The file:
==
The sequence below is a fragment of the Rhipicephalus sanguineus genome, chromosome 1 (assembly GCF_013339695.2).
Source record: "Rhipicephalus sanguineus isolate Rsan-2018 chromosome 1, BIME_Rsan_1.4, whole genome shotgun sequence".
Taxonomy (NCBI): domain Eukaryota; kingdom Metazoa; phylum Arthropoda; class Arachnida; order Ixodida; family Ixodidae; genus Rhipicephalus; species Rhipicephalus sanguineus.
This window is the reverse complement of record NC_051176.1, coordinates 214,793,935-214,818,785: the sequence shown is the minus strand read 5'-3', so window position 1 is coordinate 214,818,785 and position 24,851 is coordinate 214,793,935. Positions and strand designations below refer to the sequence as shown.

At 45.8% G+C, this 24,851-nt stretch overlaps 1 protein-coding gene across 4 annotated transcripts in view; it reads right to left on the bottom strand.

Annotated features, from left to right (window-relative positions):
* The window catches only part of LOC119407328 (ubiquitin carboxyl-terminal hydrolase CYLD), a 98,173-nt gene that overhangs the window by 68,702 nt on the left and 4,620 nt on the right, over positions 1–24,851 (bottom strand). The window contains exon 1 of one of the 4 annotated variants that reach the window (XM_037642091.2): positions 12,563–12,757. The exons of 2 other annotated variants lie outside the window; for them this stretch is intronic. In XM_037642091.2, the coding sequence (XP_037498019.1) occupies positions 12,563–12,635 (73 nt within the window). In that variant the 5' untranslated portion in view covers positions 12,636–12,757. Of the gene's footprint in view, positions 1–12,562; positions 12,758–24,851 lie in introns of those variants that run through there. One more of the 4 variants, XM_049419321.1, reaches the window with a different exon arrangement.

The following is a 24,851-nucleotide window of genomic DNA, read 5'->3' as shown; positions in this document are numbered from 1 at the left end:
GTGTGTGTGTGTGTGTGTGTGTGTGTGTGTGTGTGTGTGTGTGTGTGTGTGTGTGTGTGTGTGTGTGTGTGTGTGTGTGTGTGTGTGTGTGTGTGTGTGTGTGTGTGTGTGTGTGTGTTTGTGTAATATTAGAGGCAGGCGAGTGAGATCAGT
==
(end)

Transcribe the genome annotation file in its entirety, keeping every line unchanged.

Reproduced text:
The sequence below is a fragment of the Rhipicephalus sanguineus genome, chromosome 1 (assembly GCF_013339695.2).
Source record: "Rhipicephalus sanguineus isolate Rsan-2018 chromosome 1, BIME_Rsan_1.4, whole genome shotgun sequence".
Taxonomy (NCBI): domain Eukaryota; kingdom Metazoa; phylum Arthropoda; class Arachnida; order Ixodida; family Ixodidae; genus Rhipicephalus; species Rhipicephalus sanguineus.
This window is the reverse complement of record NC_051176.1, coordinates 214,793,935-214,818,785: the sequence shown is the minus strand read 5'-3', so window position 1 is coordinate 214,818,785 and position 24,851 is coordinate 214,793,935. Positions and strand designations below refer to the sequence as shown.

At 45.8% G+C, this 24,851-nt stretch overlaps 1 protein-coding gene across 4 annotated transcripts in view; it reads right to left on the bottom strand.

Annotated features, from left to right (window-relative positions):
* The window catches only part of LOC119407328 (ubiquitin carboxyl-terminal hydrolase CYLD), a 98,173-nt gene that overhangs the window by 68,702 nt on the left and 4,620 nt on the right, over positions 1–24,851 (bottom strand). The window contains exon 1 of one of the 4 annotated variants that reach the window (XM_037642091.2): positions 12,563–12,757. The exons of 2 other annotated variants lie outside the window; for them this stretch is intronic. In XM_037642091.2, the coding sequence (XP_037498019.1) occupies positions 12,563–12,635 (73 nt within the window). In that variant the 5' untranslated portion in view covers positions 12,636–12,757. Of the gene's footprint in view, positions 1–12,562; positions 12,758–24,851 lie in introns of those variants that run through there. One more of the 4 variants, XM_049419321.1, reaches the window with a different exon arrangement.

The following is a 24,851-nucleotide window of genomic DNA, read 5'->3' as shown; positions in this document are numbered from 1 at the left end:
GTGTGTGTGTGTGTGTGTGTGTGTGTGTGTGTGTGTGTGTGTGTGTGTGTGTGTGTGTGTGTGTGTGTGTGTGTGTGTGTGTGTGTGTGTGTGTGTGTGTGTGTGTGTGTGTGTGTGTTTGTGTAATATTAGAGGCAGGCGAGTGAGATCAGT